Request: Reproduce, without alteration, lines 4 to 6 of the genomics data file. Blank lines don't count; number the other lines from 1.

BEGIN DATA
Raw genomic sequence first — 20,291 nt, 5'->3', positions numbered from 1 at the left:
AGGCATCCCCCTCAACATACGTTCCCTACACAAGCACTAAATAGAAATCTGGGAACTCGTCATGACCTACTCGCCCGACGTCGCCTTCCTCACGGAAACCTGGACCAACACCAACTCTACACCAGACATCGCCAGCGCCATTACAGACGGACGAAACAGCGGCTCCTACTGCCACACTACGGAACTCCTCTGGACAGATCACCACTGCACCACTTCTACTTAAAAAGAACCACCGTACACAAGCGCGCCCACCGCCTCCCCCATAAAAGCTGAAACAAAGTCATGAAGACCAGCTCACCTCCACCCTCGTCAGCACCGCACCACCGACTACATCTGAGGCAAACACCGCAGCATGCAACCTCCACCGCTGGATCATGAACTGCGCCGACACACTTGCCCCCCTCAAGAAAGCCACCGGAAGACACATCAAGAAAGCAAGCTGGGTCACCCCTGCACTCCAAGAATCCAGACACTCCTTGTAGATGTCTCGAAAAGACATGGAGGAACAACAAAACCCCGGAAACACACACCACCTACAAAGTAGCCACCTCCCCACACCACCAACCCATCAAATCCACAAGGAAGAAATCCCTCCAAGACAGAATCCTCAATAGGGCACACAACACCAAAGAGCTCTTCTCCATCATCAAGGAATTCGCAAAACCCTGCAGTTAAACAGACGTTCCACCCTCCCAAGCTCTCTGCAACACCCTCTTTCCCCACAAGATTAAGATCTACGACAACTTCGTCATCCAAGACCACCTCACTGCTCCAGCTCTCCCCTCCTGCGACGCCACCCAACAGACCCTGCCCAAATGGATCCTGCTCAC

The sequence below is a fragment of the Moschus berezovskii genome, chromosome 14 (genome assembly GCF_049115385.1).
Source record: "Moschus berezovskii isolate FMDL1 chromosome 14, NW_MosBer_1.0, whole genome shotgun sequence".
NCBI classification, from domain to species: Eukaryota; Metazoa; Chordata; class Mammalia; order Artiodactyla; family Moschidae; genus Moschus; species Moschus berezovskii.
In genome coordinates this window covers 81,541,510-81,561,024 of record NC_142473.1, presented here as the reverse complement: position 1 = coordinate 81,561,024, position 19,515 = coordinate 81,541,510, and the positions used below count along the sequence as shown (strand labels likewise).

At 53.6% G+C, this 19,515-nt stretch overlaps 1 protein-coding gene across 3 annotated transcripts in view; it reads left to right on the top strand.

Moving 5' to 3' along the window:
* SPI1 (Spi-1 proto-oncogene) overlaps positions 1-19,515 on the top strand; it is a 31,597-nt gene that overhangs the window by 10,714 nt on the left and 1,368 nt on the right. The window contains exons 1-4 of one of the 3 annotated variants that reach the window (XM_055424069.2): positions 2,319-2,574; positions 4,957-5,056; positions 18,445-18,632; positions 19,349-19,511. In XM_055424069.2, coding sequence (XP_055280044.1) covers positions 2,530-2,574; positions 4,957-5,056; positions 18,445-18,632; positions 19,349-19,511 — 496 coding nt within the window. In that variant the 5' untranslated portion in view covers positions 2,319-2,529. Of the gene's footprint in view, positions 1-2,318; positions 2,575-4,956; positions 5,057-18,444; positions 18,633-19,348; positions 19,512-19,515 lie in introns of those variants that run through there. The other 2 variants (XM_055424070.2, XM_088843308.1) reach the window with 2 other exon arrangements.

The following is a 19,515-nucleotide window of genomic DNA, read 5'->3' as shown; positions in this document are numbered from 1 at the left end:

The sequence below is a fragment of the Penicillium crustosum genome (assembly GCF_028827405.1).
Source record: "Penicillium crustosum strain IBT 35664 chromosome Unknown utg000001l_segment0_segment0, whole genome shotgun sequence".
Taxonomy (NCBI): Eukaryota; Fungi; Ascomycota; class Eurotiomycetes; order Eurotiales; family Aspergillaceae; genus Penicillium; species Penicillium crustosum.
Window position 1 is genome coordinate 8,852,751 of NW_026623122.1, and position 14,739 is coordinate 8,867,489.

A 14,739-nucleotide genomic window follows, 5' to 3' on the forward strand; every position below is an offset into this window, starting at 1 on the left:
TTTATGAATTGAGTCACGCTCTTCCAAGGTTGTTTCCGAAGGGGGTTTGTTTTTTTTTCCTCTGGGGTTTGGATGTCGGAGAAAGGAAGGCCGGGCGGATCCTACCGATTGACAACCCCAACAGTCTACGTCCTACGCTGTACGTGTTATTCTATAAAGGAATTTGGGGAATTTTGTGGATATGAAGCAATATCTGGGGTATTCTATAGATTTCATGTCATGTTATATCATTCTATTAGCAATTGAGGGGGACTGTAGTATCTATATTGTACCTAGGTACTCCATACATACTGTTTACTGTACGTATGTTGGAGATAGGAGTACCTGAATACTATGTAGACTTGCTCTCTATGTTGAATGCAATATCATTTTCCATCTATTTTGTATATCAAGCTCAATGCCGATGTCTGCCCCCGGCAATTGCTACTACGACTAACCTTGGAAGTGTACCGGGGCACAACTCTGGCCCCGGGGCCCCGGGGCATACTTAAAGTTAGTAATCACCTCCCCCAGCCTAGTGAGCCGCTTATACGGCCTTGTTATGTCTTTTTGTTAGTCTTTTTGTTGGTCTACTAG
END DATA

Source record: "Moschus berezovskii isolate FMDL1 chromosome 14, NW_MosBer_1.0, whole genome shotgun sequence".
NCBI classification, from domain to species: Eukaryota; Metazoa; Chordata; class Mammalia; order Artiodactyla; family Moschidae; genus Moschus; species Moschus berezovskii.
In genome coordinates this window covers 81,541,510-81,561,024 of record NC_142473.1, presented here as the reverse complement: position 1 = coordinate 81,561,024, position 19,515 = coordinate 81,541,510, and the positions used below count along the sequence as shown (strand labels likewise).